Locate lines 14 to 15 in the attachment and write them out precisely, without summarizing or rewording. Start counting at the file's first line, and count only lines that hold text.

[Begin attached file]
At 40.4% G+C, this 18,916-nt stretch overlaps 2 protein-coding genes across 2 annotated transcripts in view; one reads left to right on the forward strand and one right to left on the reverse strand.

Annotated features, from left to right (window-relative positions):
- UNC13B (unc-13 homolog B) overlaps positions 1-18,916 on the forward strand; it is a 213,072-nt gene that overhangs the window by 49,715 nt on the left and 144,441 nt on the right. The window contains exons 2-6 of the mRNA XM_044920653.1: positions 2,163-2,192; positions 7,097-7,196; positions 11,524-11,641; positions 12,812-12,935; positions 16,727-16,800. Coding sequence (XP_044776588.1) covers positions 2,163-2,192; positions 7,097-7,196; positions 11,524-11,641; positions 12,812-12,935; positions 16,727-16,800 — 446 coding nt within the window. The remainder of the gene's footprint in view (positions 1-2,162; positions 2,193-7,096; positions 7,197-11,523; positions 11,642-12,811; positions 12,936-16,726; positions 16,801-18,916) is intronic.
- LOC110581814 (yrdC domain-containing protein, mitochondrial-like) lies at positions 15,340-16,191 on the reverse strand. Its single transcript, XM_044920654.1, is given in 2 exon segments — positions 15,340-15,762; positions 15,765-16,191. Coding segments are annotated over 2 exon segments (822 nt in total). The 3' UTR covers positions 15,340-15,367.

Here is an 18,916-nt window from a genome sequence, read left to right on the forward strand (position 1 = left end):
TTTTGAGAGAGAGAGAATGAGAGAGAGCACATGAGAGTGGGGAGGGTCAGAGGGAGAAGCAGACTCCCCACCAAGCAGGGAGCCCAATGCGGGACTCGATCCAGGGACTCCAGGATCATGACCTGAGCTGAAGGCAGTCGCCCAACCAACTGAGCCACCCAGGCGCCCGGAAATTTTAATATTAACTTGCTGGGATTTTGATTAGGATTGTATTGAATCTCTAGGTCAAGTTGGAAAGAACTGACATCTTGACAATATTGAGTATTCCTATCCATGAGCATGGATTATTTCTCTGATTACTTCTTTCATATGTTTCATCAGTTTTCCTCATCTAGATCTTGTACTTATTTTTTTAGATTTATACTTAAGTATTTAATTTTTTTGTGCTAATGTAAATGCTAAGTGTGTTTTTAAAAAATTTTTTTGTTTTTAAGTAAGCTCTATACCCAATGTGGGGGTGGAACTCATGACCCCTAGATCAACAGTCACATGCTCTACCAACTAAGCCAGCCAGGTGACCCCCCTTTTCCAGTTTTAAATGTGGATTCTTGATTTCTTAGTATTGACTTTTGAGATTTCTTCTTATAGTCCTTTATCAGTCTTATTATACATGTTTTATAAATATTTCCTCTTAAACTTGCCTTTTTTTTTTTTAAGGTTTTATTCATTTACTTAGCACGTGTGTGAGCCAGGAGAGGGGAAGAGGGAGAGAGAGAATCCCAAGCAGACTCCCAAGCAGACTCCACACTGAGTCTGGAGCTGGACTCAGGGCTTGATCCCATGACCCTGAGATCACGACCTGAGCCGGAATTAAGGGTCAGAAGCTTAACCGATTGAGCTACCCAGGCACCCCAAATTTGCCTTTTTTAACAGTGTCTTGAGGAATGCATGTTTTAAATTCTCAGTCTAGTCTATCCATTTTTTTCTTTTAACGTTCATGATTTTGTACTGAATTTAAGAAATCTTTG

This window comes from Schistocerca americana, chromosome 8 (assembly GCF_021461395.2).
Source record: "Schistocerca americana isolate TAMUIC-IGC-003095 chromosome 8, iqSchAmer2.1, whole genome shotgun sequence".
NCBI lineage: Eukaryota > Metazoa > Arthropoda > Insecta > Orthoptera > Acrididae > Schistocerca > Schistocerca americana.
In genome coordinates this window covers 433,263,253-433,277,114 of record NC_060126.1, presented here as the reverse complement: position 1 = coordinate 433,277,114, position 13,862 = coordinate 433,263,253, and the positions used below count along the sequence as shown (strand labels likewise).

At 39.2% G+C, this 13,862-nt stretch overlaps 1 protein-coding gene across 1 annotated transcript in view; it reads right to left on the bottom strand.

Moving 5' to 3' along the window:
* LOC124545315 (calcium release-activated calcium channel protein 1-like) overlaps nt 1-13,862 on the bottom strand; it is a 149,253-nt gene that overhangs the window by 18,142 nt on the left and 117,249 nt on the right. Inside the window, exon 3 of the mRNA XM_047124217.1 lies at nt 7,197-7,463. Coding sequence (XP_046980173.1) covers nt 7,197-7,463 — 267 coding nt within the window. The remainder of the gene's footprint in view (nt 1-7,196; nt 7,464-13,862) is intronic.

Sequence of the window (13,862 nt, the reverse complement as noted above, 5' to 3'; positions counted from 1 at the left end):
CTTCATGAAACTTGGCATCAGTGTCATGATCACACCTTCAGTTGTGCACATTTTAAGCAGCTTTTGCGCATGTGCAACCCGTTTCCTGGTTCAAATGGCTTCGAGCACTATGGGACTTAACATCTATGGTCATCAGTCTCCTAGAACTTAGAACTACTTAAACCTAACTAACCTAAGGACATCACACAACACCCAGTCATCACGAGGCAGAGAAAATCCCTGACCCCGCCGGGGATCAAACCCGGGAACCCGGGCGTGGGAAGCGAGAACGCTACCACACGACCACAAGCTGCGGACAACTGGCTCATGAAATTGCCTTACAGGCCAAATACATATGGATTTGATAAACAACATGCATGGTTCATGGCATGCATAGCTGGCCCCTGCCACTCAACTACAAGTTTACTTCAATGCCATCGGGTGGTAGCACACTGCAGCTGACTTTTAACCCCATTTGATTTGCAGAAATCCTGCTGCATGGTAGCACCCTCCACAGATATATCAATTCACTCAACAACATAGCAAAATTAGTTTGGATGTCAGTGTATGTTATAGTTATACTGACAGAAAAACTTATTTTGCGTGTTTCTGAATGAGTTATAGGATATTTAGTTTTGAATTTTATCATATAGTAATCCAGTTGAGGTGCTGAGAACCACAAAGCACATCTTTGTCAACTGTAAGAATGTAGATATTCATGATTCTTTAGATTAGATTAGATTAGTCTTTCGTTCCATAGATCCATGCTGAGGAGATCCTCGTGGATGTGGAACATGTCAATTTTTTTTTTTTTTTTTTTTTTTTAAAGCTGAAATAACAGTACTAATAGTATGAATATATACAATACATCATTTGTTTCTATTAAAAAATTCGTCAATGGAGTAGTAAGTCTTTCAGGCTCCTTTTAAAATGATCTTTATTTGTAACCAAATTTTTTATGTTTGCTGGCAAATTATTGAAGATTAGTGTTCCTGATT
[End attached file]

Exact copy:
Sequence of the window (13,862 nt, the reverse complement as noted above, 5' to 3'; positions counted from 1 at the left end):
CTTCATGAAACTTGGCATCAGTGTCATGATCACACCTTCAGTTGTGCACATTTTAAGCAGCTTTTGCGCATGTGCAACCCGTTTCCTGGTTCAAATGGCTTCGAGCACTATGGGACTTAACATCTATGGTCATCAGTCTCCTAGAACTTAGAACTACTTAAACCTAACTAACCTAAGGACATCACACAACACCCAGTCATCACGAGGCAGAGAAAATCCCTGACCCCGCCGGGGATCAAACCCGGGAACCCGGGCGTGGGAAGCGAGAACGCTACCACACGACCACAAGCTGCGGACAACTGGCTCATGAAATTGCCTTACAGGCCAAATACATATGGATTTGATAAACAACATGCATGGTTCATGGCATGCATAGCTGGCCCCTGCCACTCAACTACAAGTTTACTTCAATGCCATCGGGTGGTAGCACACTGCAGCTGACTTTTAACCCCATTTGATTTGCAGAAATCCTGCTGCATGGTAGCACCCTCCACAGATATATCAATTCACTCAACAACATAGCAAAATTAGTTTGGATGTCAGTGTATGTTATAGTTATACTGACAGAAAAACTTATTTTGCGTGTTTCTGAATGAGTTATAGGATATTTAGTTTTGAATTTTATCATATAGTAATCCAGTTGAGGTGCTGAGAACCACAAAGCACATCTTTGTCAACTGTAAGAATGTAGATATTCATGATTCTTTAGATTAGATTAGATTAGTCTTTCGTTCCATAGATCCATGCTGAGGAGATCCTCGTGGATGTGGAACATGTCAATTTTTTTTTTTTTTTTTTTTTTTTAAAGCTGAAATAACAGTACTAATAGTATGAATATATACAATACATCATTTGTTTCTATTAAAAAATTCGTCAATGGAGTAGTAAGTCTTTCAGGCTCCTTTTAAAATGATCTTTATTTGTAACCAAATTTTTTATGTTTGCTGGCAAATTATTGAAGATTAGTGTTCCTGATT